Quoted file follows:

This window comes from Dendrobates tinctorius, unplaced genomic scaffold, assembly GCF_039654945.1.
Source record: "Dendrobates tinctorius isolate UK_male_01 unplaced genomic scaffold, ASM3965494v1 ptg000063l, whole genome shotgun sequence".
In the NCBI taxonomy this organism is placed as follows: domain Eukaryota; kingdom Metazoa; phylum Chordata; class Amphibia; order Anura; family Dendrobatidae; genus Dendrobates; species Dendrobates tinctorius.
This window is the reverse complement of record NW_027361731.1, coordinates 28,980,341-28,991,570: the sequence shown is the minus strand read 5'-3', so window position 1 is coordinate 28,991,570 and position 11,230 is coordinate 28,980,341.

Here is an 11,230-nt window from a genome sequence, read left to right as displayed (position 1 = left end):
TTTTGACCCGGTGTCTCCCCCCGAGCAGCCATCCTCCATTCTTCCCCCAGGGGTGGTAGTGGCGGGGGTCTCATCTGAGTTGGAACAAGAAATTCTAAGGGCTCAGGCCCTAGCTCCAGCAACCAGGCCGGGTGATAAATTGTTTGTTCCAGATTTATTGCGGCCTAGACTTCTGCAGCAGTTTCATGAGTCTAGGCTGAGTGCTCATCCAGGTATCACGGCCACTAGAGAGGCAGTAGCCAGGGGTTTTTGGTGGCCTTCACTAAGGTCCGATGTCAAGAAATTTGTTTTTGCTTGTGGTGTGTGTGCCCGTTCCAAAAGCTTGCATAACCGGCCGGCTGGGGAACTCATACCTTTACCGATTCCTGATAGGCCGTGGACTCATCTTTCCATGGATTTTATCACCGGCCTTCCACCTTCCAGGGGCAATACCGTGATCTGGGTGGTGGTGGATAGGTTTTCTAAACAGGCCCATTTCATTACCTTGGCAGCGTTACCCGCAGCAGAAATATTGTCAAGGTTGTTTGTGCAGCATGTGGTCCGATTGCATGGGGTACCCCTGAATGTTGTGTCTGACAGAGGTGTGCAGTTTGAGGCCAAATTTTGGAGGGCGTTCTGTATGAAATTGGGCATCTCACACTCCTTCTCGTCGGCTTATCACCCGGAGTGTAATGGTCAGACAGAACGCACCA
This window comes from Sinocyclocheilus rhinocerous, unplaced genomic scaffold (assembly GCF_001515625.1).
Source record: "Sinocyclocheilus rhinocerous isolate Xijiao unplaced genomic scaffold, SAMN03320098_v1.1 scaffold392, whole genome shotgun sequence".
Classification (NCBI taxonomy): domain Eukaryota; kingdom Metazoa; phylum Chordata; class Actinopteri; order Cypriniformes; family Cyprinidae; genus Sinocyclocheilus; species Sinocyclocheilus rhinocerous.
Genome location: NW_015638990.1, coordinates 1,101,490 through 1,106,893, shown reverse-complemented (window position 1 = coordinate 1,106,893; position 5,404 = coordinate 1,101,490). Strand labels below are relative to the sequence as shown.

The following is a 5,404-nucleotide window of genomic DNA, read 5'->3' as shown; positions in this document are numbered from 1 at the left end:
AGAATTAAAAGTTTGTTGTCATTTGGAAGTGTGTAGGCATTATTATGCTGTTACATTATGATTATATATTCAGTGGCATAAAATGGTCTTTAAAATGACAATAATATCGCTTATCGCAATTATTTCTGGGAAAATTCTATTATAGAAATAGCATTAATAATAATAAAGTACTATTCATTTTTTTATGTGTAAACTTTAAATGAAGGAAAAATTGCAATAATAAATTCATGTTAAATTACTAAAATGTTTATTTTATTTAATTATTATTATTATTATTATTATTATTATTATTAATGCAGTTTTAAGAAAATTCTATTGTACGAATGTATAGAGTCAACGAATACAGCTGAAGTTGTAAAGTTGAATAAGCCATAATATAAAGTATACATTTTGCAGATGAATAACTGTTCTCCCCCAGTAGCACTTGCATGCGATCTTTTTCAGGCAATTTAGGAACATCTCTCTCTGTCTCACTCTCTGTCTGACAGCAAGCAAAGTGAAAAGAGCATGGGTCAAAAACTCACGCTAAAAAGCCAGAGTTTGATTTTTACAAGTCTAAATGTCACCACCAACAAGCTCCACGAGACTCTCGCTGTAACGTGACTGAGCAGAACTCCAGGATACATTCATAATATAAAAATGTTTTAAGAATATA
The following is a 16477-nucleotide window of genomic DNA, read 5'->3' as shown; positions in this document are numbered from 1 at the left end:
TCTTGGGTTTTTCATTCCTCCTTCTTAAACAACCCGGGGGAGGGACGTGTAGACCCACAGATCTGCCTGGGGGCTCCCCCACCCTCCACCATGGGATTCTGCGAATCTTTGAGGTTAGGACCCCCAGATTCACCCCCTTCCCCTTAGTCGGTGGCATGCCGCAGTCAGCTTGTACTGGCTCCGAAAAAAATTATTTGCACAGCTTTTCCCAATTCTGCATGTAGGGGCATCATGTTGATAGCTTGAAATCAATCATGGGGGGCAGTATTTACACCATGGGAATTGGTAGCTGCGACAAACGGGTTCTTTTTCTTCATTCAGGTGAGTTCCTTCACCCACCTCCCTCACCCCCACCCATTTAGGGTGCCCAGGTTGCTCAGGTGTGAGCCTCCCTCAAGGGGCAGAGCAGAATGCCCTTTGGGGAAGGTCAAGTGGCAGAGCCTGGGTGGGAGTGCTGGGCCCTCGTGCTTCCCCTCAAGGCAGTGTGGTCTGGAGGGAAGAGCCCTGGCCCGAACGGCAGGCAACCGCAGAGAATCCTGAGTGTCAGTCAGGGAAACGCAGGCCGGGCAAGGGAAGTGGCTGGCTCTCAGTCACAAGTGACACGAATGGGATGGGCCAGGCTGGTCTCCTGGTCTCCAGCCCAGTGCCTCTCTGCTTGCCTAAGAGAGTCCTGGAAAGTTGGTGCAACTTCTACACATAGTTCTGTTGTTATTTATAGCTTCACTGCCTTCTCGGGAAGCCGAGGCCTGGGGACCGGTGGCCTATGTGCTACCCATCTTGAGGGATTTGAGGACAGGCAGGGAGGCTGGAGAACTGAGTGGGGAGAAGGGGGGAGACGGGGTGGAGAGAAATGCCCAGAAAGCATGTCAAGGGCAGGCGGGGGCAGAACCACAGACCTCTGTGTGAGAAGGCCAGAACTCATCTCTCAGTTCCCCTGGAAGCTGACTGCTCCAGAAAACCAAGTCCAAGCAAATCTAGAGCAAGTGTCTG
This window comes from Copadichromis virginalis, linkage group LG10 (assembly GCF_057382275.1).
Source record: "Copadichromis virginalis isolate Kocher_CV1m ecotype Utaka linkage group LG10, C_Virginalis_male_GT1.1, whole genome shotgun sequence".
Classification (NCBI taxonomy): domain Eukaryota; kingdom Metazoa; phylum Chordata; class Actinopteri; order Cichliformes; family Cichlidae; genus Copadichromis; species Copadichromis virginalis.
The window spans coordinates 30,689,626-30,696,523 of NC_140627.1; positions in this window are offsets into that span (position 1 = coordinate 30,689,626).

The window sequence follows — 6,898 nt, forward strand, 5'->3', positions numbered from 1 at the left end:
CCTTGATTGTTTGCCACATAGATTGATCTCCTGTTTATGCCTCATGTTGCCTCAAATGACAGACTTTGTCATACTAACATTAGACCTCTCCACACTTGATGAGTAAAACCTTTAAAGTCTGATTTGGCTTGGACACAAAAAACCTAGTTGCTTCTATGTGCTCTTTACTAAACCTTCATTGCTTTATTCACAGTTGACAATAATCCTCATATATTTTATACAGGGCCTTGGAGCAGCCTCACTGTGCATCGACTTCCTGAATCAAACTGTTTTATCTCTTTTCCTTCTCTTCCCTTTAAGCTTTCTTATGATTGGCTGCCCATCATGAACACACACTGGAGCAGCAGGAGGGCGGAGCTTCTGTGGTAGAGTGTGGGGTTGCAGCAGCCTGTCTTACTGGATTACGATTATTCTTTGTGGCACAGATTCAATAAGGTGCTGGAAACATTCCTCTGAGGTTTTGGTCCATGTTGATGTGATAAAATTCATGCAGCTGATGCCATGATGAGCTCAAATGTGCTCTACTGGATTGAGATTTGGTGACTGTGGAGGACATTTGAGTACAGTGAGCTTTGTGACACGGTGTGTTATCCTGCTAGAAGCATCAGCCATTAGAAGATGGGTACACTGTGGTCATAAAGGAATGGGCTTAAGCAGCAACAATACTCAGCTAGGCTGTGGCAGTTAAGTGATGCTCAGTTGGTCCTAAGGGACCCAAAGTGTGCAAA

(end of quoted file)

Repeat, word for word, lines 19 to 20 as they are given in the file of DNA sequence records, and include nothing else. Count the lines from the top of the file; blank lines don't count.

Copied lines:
The window sequence follows — 6,898 nt, forward strand, 5'->3', positions numbered from 1 at the left end:
CCTTGATTGTTTGCCACATAGATTGATCTCCTGTTTATGCCTCATGTTGCCTCAAATGACAGACTTTGTCATACTAACATTAGACCTCTCCACACTTGATGAGTAAAACCTTTAAAGTCTGATTTGGCTTGGACACAAAAAACCTAGTTGCTTCTATGTGCTCTTTACTAAACCTTCATTGCTTTATTCACAGTTGACAATAATCCTCATATATTTTATACAGGGCCTTGGAGCAGCCTCACTGTGCATCGACTTCCTGAATCAAACTGTTTTATCTCTTTTCCTTCTCTTCCCTTTAAGCTTTCTTATGATTGGCTGCCCATCATGAACACACACTGGAGCAGCAGGAGGGCGGAGCTTCTGTGGTAGAGTGTGGGGTTGCAGCAGCCTGTCTTACTGGATTACGATTATTCTTTGTGGCACAGATTCAATAAGGTGCTGGAAACATTCCTCTGAGGTTTTGGTCCATGTTGATGTGATAAAATTCATGCAGCTGATGCCATGATGAGCTCAAATGTGCTCTACTGGATTGAGATTTGGTGACTGTGGAGGACATTTGAGTACAGTGAGCTTTGTGACACGGTGTGTTATCCTGCTAGAAGCATCAGCCATTAGAAGATGGGTACACTGTGGTCATAAAGGAATGGGCTTAAGCAGCAACAATACTCAGCTAGGCTGTGGCAGTTAAGTGATGCTCAGTTGGTCCTAAGGGACCCAAAGTGTGCAAA